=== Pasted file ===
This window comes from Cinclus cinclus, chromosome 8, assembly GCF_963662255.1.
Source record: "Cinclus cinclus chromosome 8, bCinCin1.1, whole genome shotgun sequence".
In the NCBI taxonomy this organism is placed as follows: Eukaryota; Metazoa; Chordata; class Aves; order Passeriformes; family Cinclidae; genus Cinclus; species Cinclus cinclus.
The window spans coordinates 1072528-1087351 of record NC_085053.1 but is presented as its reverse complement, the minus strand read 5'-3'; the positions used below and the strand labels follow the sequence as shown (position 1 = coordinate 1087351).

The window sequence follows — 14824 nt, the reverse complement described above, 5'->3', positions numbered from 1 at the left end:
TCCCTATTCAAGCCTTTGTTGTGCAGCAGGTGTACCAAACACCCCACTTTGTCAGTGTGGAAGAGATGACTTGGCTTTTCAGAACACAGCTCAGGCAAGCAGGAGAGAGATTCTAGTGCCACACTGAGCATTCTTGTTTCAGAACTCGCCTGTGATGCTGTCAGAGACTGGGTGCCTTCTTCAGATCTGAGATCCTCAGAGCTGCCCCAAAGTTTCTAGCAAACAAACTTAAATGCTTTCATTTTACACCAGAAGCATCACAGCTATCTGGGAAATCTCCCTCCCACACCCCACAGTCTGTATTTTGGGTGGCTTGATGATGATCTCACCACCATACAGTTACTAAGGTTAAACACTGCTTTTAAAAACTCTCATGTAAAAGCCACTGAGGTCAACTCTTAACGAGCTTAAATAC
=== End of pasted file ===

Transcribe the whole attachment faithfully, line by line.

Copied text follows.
This window comes from Cinclus cinclus, chromosome 8, assembly GCF_963662255.1.
Source record: "Cinclus cinclus chromosome 8, bCinCin1.1, whole genome shotgun sequence".
In the NCBI taxonomy this organism is placed as follows: Eukaryota; Metazoa; Chordata; class Aves; order Passeriformes; family Cinclidae; genus Cinclus; species Cinclus cinclus.
The window spans coordinates 1072528-1087351 of record NC_085053.1 but is presented as its reverse complement, the minus strand read 5'-3'; the positions used below and the strand labels follow the sequence as shown (position 1 = coordinate 1087351).

The window sequence follows — 14824 nt, the reverse complement described above, 5'->3', positions numbered from 1 at the left end:
TCCCTATTCAAGCCTTTGTTGTGCAGCAGGTGTACCAAACACCCCACTTTGTCAGTGTGGAAGAGATGACTTGGCTTTTCAGAACACAGCTCAGGCAAGCAGGAGAGAGATTCTAGTGCCACACTGAGCATTCTTGTTTCAGAACTCGCCTGTGATGCTGTCAGAGACTGGGTGCCTTCTTCAGATCTGAGATCCTCAGAGCTGCCCCAAAGTTTCTAGCAAACAAACTTAAATGCTTTCATTTTACACCAGAAGCATCACAGCTATCTGGGAAATCTCCCTCCCACACCCCACAGTCTGTATTTTGGGTGGCTTGATGATGATCTCACCACCATACAGTTACTAAGGTTAAACACTGCTTTTAAAAACTCTCATGTAAAAGCCACTGAGGTCAACTCTTAACGAGCTTAAATAC